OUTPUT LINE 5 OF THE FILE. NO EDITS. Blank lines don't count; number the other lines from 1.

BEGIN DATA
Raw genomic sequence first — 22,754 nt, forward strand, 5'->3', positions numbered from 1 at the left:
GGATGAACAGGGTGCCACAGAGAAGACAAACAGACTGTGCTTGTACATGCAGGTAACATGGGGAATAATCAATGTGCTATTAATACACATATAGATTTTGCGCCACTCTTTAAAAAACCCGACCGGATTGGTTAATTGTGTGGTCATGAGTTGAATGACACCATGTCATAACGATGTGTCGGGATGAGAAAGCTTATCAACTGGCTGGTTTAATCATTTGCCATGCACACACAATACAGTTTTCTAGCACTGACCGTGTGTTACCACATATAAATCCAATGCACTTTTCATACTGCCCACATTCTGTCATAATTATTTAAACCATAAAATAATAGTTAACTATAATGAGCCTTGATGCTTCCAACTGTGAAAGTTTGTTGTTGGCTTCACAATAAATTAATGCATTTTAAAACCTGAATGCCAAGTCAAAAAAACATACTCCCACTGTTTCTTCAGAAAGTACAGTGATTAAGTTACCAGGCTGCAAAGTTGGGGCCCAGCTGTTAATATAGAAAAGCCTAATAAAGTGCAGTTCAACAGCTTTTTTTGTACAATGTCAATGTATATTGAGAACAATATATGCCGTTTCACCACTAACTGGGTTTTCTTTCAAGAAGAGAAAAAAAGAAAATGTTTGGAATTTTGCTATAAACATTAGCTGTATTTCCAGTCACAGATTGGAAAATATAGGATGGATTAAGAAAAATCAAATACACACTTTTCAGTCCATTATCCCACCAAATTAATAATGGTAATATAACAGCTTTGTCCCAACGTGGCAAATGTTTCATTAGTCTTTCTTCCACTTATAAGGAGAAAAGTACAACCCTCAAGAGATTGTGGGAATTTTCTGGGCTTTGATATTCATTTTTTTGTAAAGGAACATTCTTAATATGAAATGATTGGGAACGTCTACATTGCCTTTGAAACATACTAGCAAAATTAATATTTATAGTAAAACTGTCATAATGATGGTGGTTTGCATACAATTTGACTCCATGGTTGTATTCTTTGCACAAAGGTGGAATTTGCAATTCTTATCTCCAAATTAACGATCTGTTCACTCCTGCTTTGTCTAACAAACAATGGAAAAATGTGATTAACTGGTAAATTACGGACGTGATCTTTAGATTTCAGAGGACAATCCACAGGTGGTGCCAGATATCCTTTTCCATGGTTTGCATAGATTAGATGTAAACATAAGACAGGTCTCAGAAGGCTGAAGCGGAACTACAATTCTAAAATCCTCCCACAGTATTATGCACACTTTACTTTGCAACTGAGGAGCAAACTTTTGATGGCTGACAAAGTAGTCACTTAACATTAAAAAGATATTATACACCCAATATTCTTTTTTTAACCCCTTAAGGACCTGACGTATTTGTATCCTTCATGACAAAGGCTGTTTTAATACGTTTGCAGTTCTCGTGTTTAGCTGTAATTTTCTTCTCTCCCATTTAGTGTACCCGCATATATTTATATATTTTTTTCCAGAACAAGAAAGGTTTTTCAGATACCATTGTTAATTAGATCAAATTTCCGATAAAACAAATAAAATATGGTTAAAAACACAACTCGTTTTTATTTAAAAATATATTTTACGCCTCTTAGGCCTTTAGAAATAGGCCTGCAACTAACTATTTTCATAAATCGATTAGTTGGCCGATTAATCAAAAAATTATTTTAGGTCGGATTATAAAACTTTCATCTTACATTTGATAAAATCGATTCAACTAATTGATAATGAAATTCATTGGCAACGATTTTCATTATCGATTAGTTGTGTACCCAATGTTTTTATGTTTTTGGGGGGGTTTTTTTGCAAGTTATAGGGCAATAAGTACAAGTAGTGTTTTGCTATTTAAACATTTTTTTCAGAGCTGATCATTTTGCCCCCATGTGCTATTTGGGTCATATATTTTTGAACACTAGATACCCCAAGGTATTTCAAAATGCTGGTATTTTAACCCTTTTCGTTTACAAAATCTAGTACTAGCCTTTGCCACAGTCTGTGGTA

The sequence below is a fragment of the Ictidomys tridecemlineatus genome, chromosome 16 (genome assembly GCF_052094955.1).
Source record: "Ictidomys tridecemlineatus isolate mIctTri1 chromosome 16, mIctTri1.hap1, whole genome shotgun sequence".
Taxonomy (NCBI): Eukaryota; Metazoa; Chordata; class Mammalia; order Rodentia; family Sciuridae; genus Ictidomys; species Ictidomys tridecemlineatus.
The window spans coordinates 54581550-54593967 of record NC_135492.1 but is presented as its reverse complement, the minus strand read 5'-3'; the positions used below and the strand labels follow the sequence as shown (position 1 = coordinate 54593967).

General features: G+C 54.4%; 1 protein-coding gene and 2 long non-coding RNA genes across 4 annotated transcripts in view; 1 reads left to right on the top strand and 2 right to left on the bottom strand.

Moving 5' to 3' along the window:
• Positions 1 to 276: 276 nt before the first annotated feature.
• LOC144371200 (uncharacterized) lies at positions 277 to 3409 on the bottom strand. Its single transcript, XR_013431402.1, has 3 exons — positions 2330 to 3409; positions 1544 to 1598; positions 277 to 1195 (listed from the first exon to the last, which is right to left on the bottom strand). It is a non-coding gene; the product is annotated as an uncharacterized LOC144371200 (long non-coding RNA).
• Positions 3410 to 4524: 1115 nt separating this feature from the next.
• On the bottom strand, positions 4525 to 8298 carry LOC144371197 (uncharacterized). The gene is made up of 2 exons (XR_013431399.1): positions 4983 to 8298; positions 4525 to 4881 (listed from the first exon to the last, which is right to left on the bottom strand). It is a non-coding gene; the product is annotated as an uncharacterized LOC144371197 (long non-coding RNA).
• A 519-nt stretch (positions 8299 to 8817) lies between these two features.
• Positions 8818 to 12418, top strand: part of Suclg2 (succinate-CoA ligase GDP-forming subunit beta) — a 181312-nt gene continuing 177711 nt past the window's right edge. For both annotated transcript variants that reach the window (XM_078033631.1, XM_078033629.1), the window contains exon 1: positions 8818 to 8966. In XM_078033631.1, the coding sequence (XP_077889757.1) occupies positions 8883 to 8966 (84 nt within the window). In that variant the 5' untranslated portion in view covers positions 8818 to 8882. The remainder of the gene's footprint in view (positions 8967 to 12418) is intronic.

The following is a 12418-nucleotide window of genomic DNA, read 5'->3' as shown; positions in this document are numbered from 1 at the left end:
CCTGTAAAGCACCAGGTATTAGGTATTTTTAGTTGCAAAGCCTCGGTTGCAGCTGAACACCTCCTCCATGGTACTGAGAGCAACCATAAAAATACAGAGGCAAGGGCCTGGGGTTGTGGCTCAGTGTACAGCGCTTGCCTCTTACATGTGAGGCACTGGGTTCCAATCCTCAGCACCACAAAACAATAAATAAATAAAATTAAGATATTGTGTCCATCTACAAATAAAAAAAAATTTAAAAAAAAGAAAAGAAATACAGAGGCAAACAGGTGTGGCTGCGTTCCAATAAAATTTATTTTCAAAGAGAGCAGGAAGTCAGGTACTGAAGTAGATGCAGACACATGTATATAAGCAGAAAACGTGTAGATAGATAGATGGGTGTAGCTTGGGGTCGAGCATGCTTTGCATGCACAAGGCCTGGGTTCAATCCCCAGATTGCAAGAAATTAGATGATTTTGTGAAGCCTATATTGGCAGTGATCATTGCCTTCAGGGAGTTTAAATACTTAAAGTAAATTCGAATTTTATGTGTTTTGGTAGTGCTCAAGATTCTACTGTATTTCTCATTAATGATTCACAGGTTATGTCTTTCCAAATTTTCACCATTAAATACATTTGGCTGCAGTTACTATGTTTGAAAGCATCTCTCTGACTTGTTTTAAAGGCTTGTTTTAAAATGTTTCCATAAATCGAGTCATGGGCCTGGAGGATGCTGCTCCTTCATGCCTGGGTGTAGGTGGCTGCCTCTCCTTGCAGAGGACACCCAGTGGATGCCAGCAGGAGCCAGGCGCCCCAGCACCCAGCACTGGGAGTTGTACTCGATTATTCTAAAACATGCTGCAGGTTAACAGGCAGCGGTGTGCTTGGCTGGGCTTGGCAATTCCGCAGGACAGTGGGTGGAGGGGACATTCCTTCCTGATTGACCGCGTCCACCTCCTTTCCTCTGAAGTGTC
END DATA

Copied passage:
Taxonomy (NCBI): Eukaryota; Metazoa; Chordata; class Mammalia; order Rodentia; family Sciuridae; genus Ictidomys; species Ictidomys tridecemlineatus.